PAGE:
Have you ever heard of a car running on empty? Of course not. It’s impossible for a vehicle to go any further after the last drop of petrol is gone. Human beings are no different. There is no such thing as a superman or bionic woman. Everyone has limits, and once those limits have been depleted, no matter how strong a person is, he or she cannot go on.
I’m writing in light of recent research at Ohio State University* which found 66% of working parents with live-in children up to 18-years-old suffering from burnout. I suspect working parents in the 30- to 40-year-old age bracket are particularly vulnerable to burnout as this is the period when a person starts climbing the ladder of success at work while raising a family. Plus, there might be elderly, ailing parents to care for, which adds to the daily demands. Feeling tired all the time, losing interest in things that used to excite you, difficulty to focus – these are a few of the symptoms of burnout. So, what can you do?
Start with self-compassion. Being kind to yourself, which might not come naturally to some of us. If you’ve been conditioned to think that kindness and compassion are what you do to others, think again. If you fail to look after yourself, you may hit a point where you simply cannot function, just like the car running on empty. You cannot give when you have nothing to give. Not only you, your loved ones will suffer. So, begone with that inner voice which keeps telling you to keep burning the candle at both ends. Silence it.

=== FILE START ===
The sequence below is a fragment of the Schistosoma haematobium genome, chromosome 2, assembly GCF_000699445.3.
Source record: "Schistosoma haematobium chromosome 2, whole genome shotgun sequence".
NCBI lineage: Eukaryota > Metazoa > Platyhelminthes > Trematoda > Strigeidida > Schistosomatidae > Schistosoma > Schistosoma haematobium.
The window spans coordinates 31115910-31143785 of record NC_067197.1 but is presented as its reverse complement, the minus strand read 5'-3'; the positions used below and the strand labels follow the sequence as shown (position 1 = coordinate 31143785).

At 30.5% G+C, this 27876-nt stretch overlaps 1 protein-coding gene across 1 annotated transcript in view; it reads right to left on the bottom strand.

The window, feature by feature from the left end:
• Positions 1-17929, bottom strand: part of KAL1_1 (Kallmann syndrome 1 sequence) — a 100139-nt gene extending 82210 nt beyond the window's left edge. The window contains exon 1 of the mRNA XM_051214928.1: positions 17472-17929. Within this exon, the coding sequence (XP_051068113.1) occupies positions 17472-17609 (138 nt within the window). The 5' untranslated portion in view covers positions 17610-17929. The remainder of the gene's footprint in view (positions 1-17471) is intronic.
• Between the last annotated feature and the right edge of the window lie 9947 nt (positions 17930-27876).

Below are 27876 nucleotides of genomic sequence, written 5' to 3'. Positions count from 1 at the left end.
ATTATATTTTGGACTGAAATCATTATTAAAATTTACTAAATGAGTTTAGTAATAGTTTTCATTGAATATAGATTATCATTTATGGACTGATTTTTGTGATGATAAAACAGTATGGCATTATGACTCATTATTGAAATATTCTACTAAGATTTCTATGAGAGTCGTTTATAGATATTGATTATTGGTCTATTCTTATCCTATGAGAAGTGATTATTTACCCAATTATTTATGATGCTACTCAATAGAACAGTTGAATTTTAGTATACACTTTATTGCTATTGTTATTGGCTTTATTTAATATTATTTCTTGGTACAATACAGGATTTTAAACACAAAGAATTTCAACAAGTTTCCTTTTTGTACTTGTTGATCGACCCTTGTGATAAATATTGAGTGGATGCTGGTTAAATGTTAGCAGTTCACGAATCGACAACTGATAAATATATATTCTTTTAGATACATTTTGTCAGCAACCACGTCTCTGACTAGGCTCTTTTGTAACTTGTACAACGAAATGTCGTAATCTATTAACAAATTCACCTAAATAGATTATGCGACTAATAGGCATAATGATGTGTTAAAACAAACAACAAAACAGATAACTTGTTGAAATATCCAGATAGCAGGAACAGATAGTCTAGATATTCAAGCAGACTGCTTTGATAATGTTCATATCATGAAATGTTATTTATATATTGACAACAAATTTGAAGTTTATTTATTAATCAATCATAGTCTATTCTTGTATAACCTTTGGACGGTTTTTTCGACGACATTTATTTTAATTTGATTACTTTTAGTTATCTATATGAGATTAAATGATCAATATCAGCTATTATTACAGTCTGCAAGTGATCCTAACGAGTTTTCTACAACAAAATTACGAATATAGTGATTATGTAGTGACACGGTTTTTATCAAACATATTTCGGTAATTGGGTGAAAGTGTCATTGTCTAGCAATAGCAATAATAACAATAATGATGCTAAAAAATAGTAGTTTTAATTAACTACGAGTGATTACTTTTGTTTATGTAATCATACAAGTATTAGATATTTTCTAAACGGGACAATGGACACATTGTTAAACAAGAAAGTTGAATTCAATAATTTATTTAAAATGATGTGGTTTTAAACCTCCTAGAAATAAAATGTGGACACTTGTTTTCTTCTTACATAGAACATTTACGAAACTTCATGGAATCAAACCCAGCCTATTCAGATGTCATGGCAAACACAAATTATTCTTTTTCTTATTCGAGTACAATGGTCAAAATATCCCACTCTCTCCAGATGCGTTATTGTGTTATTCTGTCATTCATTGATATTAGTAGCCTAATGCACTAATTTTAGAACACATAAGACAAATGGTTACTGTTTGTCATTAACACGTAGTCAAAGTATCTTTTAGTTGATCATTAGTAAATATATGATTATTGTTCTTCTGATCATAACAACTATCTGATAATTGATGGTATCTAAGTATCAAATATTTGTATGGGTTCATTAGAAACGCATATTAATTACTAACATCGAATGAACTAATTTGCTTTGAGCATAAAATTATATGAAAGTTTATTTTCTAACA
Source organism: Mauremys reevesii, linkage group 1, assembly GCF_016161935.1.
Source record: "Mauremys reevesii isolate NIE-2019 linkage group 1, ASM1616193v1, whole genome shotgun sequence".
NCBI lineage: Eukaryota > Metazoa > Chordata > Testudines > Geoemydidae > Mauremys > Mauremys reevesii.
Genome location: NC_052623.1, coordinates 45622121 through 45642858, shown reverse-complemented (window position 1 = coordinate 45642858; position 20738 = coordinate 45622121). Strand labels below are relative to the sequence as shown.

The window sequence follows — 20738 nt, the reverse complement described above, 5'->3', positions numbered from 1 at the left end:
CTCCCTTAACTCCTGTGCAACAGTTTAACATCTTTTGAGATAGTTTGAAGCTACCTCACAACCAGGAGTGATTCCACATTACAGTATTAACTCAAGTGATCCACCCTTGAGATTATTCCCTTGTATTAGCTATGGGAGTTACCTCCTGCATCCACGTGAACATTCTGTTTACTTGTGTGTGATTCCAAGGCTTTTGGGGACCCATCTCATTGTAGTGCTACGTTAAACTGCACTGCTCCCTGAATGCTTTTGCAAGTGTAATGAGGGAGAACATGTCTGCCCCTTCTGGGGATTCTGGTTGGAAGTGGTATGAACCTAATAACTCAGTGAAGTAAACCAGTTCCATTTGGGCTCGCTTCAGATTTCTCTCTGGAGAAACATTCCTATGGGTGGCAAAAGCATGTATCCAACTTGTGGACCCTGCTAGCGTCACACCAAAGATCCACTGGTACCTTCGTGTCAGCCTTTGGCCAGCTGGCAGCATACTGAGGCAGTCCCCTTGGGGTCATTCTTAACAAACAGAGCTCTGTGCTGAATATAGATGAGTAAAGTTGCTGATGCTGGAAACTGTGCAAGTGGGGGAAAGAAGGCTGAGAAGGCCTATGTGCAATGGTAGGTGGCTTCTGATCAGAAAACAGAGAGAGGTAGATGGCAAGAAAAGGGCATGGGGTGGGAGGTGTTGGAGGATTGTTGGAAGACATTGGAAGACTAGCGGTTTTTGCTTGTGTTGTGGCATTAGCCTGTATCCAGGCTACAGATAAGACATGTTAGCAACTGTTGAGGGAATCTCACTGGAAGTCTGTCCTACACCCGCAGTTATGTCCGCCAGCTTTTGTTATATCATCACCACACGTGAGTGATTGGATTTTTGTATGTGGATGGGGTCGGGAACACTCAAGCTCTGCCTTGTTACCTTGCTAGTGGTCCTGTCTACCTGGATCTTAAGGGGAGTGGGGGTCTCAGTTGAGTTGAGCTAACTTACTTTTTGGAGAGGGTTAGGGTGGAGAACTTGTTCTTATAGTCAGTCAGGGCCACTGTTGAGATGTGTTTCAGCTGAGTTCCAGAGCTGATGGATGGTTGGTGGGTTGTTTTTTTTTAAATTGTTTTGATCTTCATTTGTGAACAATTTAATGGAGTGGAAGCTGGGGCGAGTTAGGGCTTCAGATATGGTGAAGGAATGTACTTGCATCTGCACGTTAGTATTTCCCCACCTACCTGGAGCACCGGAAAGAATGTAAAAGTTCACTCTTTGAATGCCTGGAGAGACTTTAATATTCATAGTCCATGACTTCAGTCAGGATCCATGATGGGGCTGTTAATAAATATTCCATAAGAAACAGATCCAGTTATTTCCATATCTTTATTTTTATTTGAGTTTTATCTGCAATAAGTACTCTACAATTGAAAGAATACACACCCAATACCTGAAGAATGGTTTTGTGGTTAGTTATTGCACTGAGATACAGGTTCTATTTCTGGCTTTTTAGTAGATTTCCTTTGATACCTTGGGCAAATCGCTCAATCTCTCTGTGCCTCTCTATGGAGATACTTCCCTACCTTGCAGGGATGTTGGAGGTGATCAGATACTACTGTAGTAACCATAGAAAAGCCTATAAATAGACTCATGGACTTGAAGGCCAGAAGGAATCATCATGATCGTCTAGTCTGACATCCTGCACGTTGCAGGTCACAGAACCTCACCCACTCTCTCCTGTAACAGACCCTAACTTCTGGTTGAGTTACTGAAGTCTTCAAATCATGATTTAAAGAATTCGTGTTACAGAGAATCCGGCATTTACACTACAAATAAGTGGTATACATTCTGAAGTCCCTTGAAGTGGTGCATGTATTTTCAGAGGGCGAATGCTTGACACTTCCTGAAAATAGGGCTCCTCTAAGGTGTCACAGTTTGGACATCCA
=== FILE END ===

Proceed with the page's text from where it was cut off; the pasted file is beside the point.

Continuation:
Take a sabbatical. Allow yourself time to heal, spiritually, emotionally and physically. If it isn’t possible to take a long leave, do what it takes to reduce your workload. If you worry about what’s going to happen when you’re not around, believe me, nobody is indispensable. Even if you disappear right now, the Earth won’t stop spinning. People at work will find someone to replace you sooner than you think. The only ones who will not be able to replace you are your family members. When you’re gone, your family can’t fill the void you left with anyone else.
Consider options. Your health is your wealth. Aim for balance. Working, raising a family, caring for elders – these are all huge responsibilities, all of them marathons. You don’t complete them within a day or two. If you find it hard to sort it out in your head, consult a trusted person. Not that he or she can offer you a solution, but talking with someone can help clarify your thoughts, help you uncover blind spots, and see possibilities of what might or might not work in the short, mid and long term.
It must be said that the current lifestyle has contributed in no small way to burnout among working parents. Unlike yesteryears, many young parents now lead nuclear lives with no domestic help and no support from the extended family. No matter how exhausted you are, you still need to be in charge of home and kids once you’re back home. The advent of smartphones, making you accessible day and night is both a blessing and a blight. Bosses, family and friends expect you to be reachable any time, any day. Besides, there’s also temptation to scroll media sites so you’re up-to-date with what’s happening, or else you would be at a loss when colleagues talk about current issues. If you’re the type who constantly pushes yourself to see how far you can go, you’re unable to call it a day unless the 100 tasks you’re supposed to do have all been marked “Done”, you’re more susceptible to burnout. Take a good look at how you’ve been leading your life. If necessary, push the reset button. Now.
[*Reference: Kate Gawlik & Bernadette Mazurek Melnyk. (2022). Pandemic Parenting: Examining the Epidemic of Working Parental Burnout and Strategies to Help. The Ohio State University.]
Featured photo by hpgruesen